Rashad Evans did deliver what he said he would in the days leading up to the fight, he showed that his MMA wrestling was superior to that of Phil Davis, but he did so in a defensive manner, letting Davis come to him and countering. Yes, it got Evans the win and in the end thatâ€™s the name of the game, but the performance was a bit of a letdown as this was not the Rashad Evans we have come to expect.
Questions after seeing Rashad Evans vs. Phil Davis:
-How will the Rashad Evans of tonight fare against Jon Jones?Â Jon Jones will have more of a height and reach advantage over Rashad Evans than Phil Davis did and he wonâ€™t be as tentative and unsure of his striking as Davis was. Jones will be confident and will come after Evans from odd angles and with many more weapons that Davis did tonight. If Evans attempts to use the same style used on Saturday night, itâ€™s very doubtful that he will have the same amount of success.
-What does Phil Davis have to work on? Phil Davis is a very good fighter, not great. Heâ€™s young and developing and has holes in his game. His leg kicks are pretty good, but his punches need work as does his MMA wrestling. He needs to use to take his solid collegiate wrestling base and adapt it to the cage. Against lesser opponents heâ€™ll do fine with the skills he has, but the elite and experienced fighters are much more well rounded and will negate his advantages, much in the way that Rashad Evans did tonight. Davis should not look at this fight as a lost opportunity, instead he should use it as a learning experience, something to use to improve.
Questions Following UFC on FOX 2:
-What did the casual fan think of the fights? The hardcore fight fan may have walked away thinking the three main card fights lacked the excitement of some of the preliminary card fights. Itâ€™s easy to imagine a newer viewer, perhaps tuning in for the first time thinking, â€śwhatâ€™s the big deal?â€ťÂ Hopefully the casual viewer will give the sport we all know and love another shot.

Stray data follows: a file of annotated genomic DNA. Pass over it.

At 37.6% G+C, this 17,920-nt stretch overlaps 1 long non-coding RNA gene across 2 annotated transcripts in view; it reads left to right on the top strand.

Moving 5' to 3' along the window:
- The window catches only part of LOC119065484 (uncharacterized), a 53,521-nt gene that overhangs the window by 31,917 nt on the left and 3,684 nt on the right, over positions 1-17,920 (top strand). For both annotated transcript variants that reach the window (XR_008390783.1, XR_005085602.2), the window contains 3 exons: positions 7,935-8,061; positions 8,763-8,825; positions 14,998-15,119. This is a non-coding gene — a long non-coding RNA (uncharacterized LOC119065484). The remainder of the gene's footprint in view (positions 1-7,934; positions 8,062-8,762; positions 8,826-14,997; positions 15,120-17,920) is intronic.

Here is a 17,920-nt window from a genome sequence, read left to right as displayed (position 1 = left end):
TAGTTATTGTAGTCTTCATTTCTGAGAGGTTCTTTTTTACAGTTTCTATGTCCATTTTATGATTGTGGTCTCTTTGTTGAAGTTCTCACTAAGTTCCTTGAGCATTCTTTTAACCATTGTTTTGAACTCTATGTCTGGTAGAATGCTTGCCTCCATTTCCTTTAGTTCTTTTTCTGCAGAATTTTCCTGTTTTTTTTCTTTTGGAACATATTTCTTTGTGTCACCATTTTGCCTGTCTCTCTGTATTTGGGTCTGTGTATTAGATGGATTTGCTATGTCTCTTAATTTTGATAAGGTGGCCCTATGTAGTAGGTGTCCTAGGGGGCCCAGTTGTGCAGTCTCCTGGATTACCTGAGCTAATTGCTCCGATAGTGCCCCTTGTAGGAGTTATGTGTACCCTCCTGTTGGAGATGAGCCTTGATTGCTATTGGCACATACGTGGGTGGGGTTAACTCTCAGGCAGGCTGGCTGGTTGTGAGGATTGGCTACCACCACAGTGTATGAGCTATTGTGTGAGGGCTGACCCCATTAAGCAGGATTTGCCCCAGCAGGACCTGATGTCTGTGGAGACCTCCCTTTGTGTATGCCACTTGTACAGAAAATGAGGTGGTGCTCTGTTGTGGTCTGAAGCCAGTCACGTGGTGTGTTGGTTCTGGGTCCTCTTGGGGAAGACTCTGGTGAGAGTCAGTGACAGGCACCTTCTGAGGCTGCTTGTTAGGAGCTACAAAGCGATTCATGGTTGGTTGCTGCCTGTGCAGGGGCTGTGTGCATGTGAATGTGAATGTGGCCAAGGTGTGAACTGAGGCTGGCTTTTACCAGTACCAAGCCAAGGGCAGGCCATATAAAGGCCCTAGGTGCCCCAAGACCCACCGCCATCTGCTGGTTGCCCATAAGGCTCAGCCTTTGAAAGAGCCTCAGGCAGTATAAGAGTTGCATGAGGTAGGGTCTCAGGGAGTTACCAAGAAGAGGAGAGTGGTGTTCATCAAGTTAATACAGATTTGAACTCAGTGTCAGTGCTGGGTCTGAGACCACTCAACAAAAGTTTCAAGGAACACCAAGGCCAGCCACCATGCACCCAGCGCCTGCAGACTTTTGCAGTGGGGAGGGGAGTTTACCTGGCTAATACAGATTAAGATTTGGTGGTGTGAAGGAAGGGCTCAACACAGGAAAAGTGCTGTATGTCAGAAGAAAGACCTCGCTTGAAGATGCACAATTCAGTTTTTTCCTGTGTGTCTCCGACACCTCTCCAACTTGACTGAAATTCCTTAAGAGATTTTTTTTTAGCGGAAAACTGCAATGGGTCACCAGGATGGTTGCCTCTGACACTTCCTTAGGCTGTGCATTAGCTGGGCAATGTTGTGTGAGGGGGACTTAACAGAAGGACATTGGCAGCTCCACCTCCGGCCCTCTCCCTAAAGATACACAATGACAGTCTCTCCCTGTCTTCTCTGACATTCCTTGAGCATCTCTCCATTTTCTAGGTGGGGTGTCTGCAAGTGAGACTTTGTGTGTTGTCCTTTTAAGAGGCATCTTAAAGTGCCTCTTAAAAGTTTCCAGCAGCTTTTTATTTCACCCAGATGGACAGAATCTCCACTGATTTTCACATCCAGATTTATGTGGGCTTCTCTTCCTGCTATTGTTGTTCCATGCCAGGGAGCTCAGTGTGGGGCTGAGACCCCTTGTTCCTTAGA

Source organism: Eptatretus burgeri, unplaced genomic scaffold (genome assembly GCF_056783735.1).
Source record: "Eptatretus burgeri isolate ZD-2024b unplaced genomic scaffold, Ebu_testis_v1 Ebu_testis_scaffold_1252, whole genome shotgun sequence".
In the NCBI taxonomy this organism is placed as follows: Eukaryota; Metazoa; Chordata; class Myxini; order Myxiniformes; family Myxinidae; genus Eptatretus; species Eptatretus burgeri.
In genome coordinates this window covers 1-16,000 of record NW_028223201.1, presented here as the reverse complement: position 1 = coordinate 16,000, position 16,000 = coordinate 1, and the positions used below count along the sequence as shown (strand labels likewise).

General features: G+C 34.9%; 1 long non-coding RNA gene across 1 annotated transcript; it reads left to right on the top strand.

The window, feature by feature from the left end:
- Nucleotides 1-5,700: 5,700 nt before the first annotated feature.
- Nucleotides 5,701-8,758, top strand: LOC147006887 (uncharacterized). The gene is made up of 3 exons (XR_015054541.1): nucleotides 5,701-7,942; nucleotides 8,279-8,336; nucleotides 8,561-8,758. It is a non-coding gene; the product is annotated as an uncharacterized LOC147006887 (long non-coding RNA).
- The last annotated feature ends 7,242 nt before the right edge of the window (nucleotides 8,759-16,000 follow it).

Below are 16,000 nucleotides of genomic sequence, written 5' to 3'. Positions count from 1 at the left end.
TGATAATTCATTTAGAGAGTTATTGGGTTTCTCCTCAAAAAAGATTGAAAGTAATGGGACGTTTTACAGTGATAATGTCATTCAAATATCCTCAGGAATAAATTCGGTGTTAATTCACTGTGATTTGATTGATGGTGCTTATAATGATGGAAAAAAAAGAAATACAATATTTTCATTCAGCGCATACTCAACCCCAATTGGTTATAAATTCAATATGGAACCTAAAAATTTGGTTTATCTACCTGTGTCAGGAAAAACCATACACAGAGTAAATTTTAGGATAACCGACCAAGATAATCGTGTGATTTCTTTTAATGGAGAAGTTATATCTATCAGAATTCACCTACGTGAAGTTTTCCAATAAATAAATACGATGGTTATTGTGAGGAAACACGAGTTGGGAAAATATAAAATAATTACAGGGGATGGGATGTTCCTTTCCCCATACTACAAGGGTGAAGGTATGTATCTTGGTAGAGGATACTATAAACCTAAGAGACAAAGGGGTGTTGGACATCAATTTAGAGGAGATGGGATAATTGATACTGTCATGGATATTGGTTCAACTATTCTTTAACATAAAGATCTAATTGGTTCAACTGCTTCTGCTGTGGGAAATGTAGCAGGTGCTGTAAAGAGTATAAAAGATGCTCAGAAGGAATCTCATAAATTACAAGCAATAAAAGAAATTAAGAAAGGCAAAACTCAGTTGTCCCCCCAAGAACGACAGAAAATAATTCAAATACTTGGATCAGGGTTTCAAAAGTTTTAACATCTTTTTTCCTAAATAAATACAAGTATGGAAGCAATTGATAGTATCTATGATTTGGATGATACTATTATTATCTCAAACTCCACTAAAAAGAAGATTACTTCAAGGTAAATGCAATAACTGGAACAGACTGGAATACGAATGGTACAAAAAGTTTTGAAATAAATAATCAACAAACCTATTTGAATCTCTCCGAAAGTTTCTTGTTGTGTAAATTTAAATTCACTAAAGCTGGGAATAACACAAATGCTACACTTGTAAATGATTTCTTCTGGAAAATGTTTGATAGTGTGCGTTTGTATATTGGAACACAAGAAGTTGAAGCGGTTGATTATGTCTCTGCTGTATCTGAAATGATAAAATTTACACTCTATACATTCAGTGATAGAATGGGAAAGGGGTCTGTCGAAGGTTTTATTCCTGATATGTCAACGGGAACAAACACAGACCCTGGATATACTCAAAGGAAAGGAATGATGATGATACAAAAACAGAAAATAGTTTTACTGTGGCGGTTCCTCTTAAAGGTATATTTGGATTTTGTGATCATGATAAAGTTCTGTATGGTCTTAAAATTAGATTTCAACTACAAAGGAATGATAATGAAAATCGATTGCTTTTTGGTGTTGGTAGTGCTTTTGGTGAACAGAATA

-Was Michael Bisping that good or was Chael Sonnen that bad? The odds said that Michael Bisping had little chance in this fight, but he did give Sonnen a bit of a struggle. Itâ€™s hard to imagine the Chael Sonnen that fought tonight giving Anderson Silva any problems in their rematch, he just did not look like the same fighter we saw in his past two fights.
-Does Demian Maia have to go back to his strength? As of late there has been a great deal of praise for the growth of Demian Maiaâ€™s striking skills, but at what cost? Tonight it seemed as if he was solely focused on establishing himself as a striker, totally forgetting that he has one of the best Brazilian jiu-jitsu bases in the middleweight division. Why he didnâ€™t utilize his biggest weapon against Chris Weidman is something to ponder.